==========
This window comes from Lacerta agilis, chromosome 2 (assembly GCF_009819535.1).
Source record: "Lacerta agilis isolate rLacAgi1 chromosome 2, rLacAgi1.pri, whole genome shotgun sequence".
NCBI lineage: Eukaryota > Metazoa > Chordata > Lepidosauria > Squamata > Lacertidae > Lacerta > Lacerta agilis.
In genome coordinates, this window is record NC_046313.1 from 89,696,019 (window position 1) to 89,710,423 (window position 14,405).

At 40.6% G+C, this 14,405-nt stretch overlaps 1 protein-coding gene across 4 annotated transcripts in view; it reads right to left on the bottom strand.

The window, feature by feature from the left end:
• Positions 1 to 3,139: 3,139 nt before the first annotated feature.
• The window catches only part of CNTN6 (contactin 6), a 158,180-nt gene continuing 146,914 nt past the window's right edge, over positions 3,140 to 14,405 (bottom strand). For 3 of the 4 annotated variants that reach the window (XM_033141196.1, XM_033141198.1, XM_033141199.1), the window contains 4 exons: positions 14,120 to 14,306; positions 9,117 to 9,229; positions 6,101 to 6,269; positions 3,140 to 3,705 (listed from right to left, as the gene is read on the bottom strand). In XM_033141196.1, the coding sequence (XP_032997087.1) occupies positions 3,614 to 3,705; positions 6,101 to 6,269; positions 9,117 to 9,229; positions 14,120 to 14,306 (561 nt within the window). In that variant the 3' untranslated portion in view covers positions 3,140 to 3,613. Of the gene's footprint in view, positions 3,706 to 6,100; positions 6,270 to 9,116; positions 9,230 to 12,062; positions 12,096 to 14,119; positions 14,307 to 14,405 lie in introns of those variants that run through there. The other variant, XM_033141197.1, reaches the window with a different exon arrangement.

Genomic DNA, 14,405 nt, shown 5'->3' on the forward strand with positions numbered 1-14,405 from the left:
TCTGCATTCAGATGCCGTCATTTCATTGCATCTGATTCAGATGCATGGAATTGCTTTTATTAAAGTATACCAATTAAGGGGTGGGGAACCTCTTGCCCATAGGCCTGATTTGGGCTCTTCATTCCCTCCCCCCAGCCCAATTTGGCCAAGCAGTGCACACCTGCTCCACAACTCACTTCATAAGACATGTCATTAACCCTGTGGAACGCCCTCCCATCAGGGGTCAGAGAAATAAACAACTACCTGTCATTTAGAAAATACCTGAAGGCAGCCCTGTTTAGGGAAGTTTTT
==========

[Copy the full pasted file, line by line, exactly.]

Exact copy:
This window comes from Lacerta agilis, chromosome 2 (assembly GCF_009819535.1).
Source record: "Lacerta agilis isolate rLacAgi1 chromosome 2, rLacAgi1.pri, whole genome shotgun sequence".
NCBI lineage: Eukaryota > Metazoa > Chordata > Lepidosauria > Squamata > Lacertidae > Lacerta > Lacerta agilis.
In genome coordinates, this window is record NC_046313.1 from 89,696,019 (window position 1) to 89,710,423 (window position 14,405).

At 40.6% G+C, this 14,405-nt stretch overlaps 1 protein-coding gene across 4 annotated transcripts in view; it reads right to left on the bottom strand.

The window, feature by feature from the left end:
• Positions 1 to 3,139: 3,139 nt before the first annotated feature.
• The window catches only part of CNTN6 (contactin 6), a 158,180-nt gene continuing 146,914 nt past the window's right edge, over positions 3,140 to 14,405 (bottom strand). For 3 of the 4 annotated variants that reach the window (XM_033141196.1, XM_033141198.1, XM_033141199.1), the window contains 4 exons: positions 14,120 to 14,306; positions 9,117 to 9,229; positions 6,101 to 6,269; positions 3,140 to 3,705 (listed from right to left, as the gene is read on the bottom strand). In XM_033141196.1, the coding sequence (XP_032997087.1) occupies positions 3,614 to 3,705; positions 6,101 to 6,269; positions 9,117 to 9,229; positions 14,120 to 14,306 (561 nt within the window). In that variant the 3' untranslated portion in view covers positions 3,140 to 3,613. Of the gene's footprint in view, positions 3,706 to 6,100; positions 6,270 to 9,116; positions 9,230 to 12,062; positions 12,096 to 14,119; positions 14,307 to 14,405 lie in introns of those variants that run through there. The other variant, XM_033141197.1, reaches the window with a different exon arrangement.

Genomic DNA, 14,405 nt, shown 5'->3' on the forward strand with positions numbered 1-14,405 from the left:
TCTGCATTCAGATGCCGTCATTTCATTGCATCTGATTCAGATGCATGGAATTGCTTTTATTAAAGTATACCAATTAAGGGGTGGGGAACCTCTTGCCCATAGGCCTGATTTGGGCTCTTCATTCCCTCCCCCCAGCCCAATTTGGCCAAGCAGTGCACACCTGCTCCACAACTCACTTCATAAGACATGTCATTAACCCTGTGGAACGCCCTCCCATCAGGGGTCAGAGAAATAAACAACTACCTGTCATTTAGAAAATACCTGAAGGCAGCCCTGTTTAGGGAAGTTTTT